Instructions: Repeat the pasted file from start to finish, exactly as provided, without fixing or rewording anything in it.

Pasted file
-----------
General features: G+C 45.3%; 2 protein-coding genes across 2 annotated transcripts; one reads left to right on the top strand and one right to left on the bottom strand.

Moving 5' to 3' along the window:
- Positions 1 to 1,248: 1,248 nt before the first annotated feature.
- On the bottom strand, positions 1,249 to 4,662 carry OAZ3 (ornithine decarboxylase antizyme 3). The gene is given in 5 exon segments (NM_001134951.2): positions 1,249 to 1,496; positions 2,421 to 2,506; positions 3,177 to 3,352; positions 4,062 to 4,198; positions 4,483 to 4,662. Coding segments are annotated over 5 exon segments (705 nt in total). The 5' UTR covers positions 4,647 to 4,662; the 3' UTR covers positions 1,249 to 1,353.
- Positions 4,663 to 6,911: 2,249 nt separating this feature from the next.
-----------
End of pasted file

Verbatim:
General features: G+C 45.3%; 2 protein-coding genes across 2 annotated transcripts; one reads left to right on the top strand and one right to left on the bottom strand.

Moving 5' to 3' along the window:
- Positions 1 to 1,248: 1,248 nt before the first annotated feature.
- On the bottom strand, positions 1,249 to 4,662 carry OAZ3 (ornithine decarboxylase antizyme 3). The gene is given in 5 exon segments (NM_001134951.2): positions 1,249 to 1,496; positions 2,421 to 2,506; positions 3,177 to 3,352; positions 4,062 to 4,198; positions 4,483 to 4,662. Coding segments are annotated over 5 exon segments (705 nt in total). The 5' UTR covers positions 4,647 to 4,662; the 3' UTR covers positions 1,249 to 1,353.
- Positions 4,663 to 6,911: 2,249 nt separating this feature from the next.